Monday, April 9, 2012

Wynn Anne's Guide to Entertaining

Here are a few tips I've gathered over my years of entertaining. All of them are lessons learned the hard way.

1.  Try not to kill your guests. 
This is the most important rule, and it may seem to go without saying, but so many people nowadays have serious dietary allergies, that you really can't be too careful. This year one of our guests reacted to some nuts in one of our appetizers. He knows he's allergic to hazelnuts, but these were not those. Let me tell you, there is nothing quite like someone saying he feels his throat closing up to dampen the mood! Fortunately, we had some antihistamines handy, so he gradually recovered, but he did not eat.
Tip: always have antihistamines (Benadryl, Claritin) in the house. People with anaphylactic allergies should, of course, have an Epipen, but they may not, or you may not know where to find it. Not a bad idea to also have some antinausea medication.
2. Let others contribute.
You should have seen the dishes our guests brought for Easter dinner! All their favourites, lovingly prepared, recipes I'd never even heard of.
Tip: Identify ahead of time which course people will contribute to and what the main entree will be so people can coordinate their choices. (If they are likely to bring wine, it will also help them choose which wine to bring.)
3. Get fancy!
For me, part of the celebration includes turning my dining room into a beautiful tableau. This means bringing out the heirloom dishes, scouring Michael's for surprising table decor items and spending a while fussing.
Tip: Don't be tied down to items specifically designated as table runners. My aunt uses some lovely small quilts as tablecloths, and I have even used a shower curtain! (See below.)
That swirly bronze fabric is actually a shower curtain.
The candlestick ornaments are actually napkin rings.
4. Clean the house the day before the event.
You will, of course, have to buff the bathroom taps and sweep the kitchen floor, but at least you'll know that it's just touch-ups on the day of.
Tip: If you are fortunate to have a cleaning service, plan your entertaining for the day after the service is scheduled, not the same day. I once had cleaners show up just one hour before the guests. It was a panic!
5. Whenever possible prepare food items ahead of time.
Or even buy the items, like appetizers or desserts, already prepared. This allows you to scratch one thing off the list.
Tip: Don't forget to put the purchased item on an attractive serving dish. And if you're buying prepared items, be careful of allergens. See point number one.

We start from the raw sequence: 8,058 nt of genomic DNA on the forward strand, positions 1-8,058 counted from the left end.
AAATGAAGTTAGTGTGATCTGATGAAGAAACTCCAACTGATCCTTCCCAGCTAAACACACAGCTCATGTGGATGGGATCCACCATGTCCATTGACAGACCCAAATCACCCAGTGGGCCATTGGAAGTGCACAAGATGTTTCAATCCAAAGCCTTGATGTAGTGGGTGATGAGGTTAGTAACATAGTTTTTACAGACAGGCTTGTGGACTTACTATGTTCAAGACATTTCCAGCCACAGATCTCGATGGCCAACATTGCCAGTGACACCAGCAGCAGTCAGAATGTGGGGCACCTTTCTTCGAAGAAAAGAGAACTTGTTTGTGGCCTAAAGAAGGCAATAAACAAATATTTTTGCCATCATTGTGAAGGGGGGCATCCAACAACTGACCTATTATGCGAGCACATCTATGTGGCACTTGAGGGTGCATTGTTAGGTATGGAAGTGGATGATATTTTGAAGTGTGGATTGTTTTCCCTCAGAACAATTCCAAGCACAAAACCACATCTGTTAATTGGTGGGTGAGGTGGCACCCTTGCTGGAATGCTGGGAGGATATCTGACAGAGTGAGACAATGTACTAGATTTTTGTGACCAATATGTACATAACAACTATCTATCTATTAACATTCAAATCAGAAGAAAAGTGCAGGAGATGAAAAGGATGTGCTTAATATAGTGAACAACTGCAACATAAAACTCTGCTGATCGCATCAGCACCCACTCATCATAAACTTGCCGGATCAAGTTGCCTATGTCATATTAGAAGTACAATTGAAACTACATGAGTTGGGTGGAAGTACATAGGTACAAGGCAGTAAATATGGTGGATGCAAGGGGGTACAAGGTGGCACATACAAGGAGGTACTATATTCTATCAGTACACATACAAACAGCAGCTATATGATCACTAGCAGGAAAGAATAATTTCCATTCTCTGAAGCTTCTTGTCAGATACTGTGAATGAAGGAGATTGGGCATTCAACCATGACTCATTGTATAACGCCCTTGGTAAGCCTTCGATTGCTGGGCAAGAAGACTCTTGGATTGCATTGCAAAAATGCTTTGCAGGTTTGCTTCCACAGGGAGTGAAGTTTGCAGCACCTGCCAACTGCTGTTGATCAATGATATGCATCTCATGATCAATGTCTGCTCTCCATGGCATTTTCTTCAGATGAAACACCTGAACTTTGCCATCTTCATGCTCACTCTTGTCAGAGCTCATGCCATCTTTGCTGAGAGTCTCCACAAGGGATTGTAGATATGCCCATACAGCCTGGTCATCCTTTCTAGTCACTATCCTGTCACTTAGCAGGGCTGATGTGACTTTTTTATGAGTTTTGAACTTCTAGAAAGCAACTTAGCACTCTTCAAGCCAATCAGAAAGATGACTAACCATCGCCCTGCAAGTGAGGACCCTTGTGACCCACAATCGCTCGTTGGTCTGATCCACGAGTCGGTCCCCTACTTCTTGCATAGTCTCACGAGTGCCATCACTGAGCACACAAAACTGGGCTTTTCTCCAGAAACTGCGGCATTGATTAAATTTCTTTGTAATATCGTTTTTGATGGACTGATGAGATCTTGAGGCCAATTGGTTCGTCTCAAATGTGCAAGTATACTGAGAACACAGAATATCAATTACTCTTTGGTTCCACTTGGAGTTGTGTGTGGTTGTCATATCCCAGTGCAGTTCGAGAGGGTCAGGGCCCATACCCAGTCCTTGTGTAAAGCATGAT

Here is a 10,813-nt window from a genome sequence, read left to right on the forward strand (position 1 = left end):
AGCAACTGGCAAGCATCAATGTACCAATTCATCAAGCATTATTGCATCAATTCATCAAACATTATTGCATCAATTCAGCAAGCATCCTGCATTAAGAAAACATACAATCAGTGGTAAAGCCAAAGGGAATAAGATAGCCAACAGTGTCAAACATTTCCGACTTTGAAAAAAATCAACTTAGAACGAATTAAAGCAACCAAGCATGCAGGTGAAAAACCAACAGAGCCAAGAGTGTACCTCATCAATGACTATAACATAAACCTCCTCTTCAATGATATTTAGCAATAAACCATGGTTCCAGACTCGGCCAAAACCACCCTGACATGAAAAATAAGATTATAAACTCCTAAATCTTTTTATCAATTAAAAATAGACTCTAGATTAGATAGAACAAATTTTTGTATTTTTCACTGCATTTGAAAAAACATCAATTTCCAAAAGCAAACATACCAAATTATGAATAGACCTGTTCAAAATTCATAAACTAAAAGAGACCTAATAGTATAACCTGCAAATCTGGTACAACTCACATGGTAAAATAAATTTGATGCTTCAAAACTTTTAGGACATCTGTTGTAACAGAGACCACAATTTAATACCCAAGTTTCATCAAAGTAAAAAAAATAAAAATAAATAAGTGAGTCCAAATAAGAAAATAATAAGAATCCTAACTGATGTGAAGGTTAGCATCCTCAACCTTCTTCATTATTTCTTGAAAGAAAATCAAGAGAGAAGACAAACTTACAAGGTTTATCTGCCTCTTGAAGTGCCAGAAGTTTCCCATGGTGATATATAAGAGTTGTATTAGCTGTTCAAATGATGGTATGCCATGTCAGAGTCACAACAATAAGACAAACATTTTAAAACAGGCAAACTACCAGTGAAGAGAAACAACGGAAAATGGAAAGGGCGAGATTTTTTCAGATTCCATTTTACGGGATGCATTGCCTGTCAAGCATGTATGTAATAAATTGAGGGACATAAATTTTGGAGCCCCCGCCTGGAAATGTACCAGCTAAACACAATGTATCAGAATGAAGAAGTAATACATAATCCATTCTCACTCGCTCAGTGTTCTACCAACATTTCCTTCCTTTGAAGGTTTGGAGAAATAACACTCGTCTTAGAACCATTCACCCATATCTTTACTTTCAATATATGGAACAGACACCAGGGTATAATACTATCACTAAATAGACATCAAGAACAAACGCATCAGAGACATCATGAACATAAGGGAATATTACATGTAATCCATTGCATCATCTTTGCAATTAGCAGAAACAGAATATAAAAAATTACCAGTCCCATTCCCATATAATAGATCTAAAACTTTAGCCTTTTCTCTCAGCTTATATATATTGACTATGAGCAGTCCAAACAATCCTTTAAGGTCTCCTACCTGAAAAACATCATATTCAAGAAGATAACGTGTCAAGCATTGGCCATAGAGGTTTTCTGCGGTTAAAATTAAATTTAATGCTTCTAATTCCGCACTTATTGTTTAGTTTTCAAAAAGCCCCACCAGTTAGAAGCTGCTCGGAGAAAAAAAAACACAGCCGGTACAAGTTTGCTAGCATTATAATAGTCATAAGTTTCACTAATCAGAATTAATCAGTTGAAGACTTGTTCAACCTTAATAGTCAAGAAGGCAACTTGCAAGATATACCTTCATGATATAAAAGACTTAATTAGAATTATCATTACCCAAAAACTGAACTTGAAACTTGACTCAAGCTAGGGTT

6. PLAN to have one hour to relax before guests arrive.
This is the hour I use to freshen my hair and make-up and sip a glass of wine. It is so much better than scrambling to be ready as the doorbell rings.
Tip: Plan what you're going to wear ahead of time, as well, to be sure it is clean and in good repair.
7. A jug of ice water on the table is a must.
Wine is not a very good thirst-quencher. In fact, it dehydrates.
Tip: You could always fill the water glasses ahead of time, but I find the jug keeps the water fresher.
8. Start with a clean kitchen.
Before you start chopping, slicing, steaming, and baking, start with a clean slate. This is for hygiene reasons as well as to prevent injury from working in a crowded space.
Tip: If you have a double-bowl sink, fill one bowl with hot, soapy water, so you can clean - and re-use - lightly soiled items as you go, rather than filling up the dishwasher and running out of measuring spoons.
9. Wine.
This is Steve's contribution to the list, and probably goes without saying. Regardless of what I'm serving, I always have both white and red on hand.
Tip: If you know your guests' favourite drinks (alcoholic or not) have them on hand; it shows you've put some particular thought into their preferences. 
10. Go with the flow.
Once your guests have arrived, remember the event is about the people, not the accessories - not even about the food. If something catastrophic happens to the food (jellied salad sliding under the table? running out of pasta?), laugh and improvise. What else can you do?
Tip: Your guests may forget about the dropped pie or the dried-out turkey, but they will certainly remember, even longer, how they felt in your company. As Maya Angelou said, “I've learned that people will forget what you said, people will forget what you did, but people will never forget how you made them feel.”
There. Those are my top ten. What are yours?

1 comment:

  1. Love these tips! I still have a lot of learning to do.


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